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Three Things Every Tenant Must Understand When Negotiating a Lease

From left to right: David Wensley, Rob Bello and Tucker Hughes.

By Tucker Hughes

Last month, Hughes Marino had the honor of serving on a panel for the Orange County Bar Association discussing common pitfalls to avoid when leasing commercial space. Together with Hughes Marino’s in-house general counsel, Rob Bello, and David Wensley, Partner at Cox, Castle & Nicholson, we covered multiple topics, surrounding how tenants can best protect themselves in an appreciating market.

Three of the major points that we discussed in front of the audience of roughly 80 attorneys included: Exercising expansion rights, the importance of understanding lease language in a competitive market, and why it’s crucial to make sure that tenants secure preferential operating expense treatment, in addition to a 2016 base year when it comes to negotiating their lease’s operating expense pass throughs.

Here’s a brief overview of each of these vital areas:

Exercising Expansion Rights

Since the passing of Title 24, companies seeking to expand their existing office into contiguous space need to be aware that, in doing so, they may trigger costly Title 24 energy efficiency requirements. For example, a company looking to expand its current 5,000 square foot office to include an additional 2,000 square feet will now be responsible for ensuring that all 7,000 square feet are compliant with Title 24. At the same time, most landlords are only willing to offer a tenant improvement allowance for the newly acquired space. As tenant representatives, we advised our audience to ensure that the language in the lease directly addresses this type of situation, so as to prevent the tenant from having to foot the bill for all Title 24 upgrades required by law.

Operating Expenses

Most office leases in Orange County operate based on a full service rent structure. This means that all of the operating expenses for the base year of the lease are accounted for in their monthly rent. Beyond the base year though, the tenant is responsible for their proportionate share of the building’s increase in operating expenses. This means that having a higher base year is very beneficial, and that tenants need to seek opportunities to limit the forthcoming increases in the building’s expenses in future years.

While a tenant can’t control property taxes or prevent insurance premiums from escalating, there are steps that tenants can take to minimize their out of pocket costs related to pass throughs. One of the most important steps a tenant can take to reduce their risk is ensuring that their Base Year extends forward to the following calendar year so they have a full 12 months to establish the cost basis of expenses. Some owners push back hard on this item, in which case tenants should shift their focus towards an exclusion of paying operating expenses for the first 12 to 18 months of the lease.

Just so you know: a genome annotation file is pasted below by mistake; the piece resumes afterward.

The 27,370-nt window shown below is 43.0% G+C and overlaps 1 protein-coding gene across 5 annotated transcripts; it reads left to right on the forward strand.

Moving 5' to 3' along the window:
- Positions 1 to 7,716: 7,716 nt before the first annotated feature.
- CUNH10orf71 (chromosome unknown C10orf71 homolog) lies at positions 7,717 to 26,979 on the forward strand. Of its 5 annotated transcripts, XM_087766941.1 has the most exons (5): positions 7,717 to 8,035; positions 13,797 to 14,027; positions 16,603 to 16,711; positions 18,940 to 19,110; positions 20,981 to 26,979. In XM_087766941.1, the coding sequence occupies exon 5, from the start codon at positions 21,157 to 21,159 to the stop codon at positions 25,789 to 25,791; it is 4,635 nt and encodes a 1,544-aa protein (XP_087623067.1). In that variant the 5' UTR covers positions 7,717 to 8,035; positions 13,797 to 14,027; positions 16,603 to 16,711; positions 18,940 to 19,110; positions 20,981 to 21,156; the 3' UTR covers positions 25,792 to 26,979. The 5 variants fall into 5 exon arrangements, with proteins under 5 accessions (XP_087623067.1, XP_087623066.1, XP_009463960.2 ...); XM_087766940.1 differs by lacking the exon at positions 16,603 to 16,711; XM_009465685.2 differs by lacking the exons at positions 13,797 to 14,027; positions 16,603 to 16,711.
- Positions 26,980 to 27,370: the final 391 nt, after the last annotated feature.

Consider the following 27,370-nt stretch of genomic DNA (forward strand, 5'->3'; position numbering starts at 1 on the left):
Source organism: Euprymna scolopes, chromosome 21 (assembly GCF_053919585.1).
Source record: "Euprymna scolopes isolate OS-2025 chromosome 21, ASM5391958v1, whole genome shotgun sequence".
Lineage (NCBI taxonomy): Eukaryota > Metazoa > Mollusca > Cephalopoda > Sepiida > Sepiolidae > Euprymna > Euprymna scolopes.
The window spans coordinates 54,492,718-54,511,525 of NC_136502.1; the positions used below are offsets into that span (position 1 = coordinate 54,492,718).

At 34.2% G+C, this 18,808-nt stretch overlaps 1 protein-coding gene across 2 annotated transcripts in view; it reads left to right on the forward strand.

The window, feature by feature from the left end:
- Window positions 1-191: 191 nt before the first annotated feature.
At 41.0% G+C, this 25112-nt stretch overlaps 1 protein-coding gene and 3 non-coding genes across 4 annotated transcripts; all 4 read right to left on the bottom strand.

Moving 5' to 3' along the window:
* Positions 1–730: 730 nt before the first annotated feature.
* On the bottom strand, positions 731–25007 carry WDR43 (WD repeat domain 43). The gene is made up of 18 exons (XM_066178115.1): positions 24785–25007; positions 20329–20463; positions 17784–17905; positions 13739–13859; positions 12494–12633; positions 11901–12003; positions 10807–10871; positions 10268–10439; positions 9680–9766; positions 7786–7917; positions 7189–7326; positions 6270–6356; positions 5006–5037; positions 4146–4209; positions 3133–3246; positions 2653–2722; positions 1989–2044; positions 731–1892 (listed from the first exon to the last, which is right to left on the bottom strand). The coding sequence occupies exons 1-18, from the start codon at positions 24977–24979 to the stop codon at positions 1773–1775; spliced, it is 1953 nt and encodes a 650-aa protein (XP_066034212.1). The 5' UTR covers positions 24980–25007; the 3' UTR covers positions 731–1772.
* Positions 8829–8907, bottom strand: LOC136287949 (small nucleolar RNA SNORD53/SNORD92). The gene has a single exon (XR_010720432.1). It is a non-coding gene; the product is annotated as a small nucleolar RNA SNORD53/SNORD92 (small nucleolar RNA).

Tenants should also ensure that the building’s expenses are “consistently applied” from year to year to prevent hefty new expenses from appearing beyond the base year that are passed on directly from the landlord. A typical rule of thumb is that the landlord can add reasonable expenses so long as they adjust the underlying expenses in the base year up accordingly.

Understanding Lease Language

The market in Orange County has become so competitive, that it is vital that businesses looking to lease space understand what items need to be included in a letter of intent in order to make it into the ultimately binding lease document. Spending time requesting items that are frequently discussed and negotiated in the lease document delays the critical path, exposing the client to unnecessary risk from third parties who may be interested in leasing the same space. Knowing exactly what must be in the letter of intent in order to make your offer the most attractive is also crucial.

It is especially important for attorneys who represent companies to understand these potential pitfalls so they can advise their clients on how to avoid them during an appreciating commercial market. That’s why it was an honor for me to take part in this worthwhile discussion with some of Orange County’s top legal professionals. I know that I speak for everyone at Hughes Marino when I say that we collectively embrace any and all opportunities to make sure that tenants are as informed as possible before signing away their rights.

Tucker Hughes is managing director at Hughes Marino, an award-winning commercial real estate firm with offices across the nation. As head of Hughes Marino’s Orange County and Los Angeles offices, Tucker specializes in tenant representation and building purchases throughout Southern California. Tucker makes frequent media appearances to speak on the future of commercial real estate, and is also a regular columnist for Entrepreneur.com. Contact Tucker at 1-844-662-6635 or tucker@hughesmarino.com.



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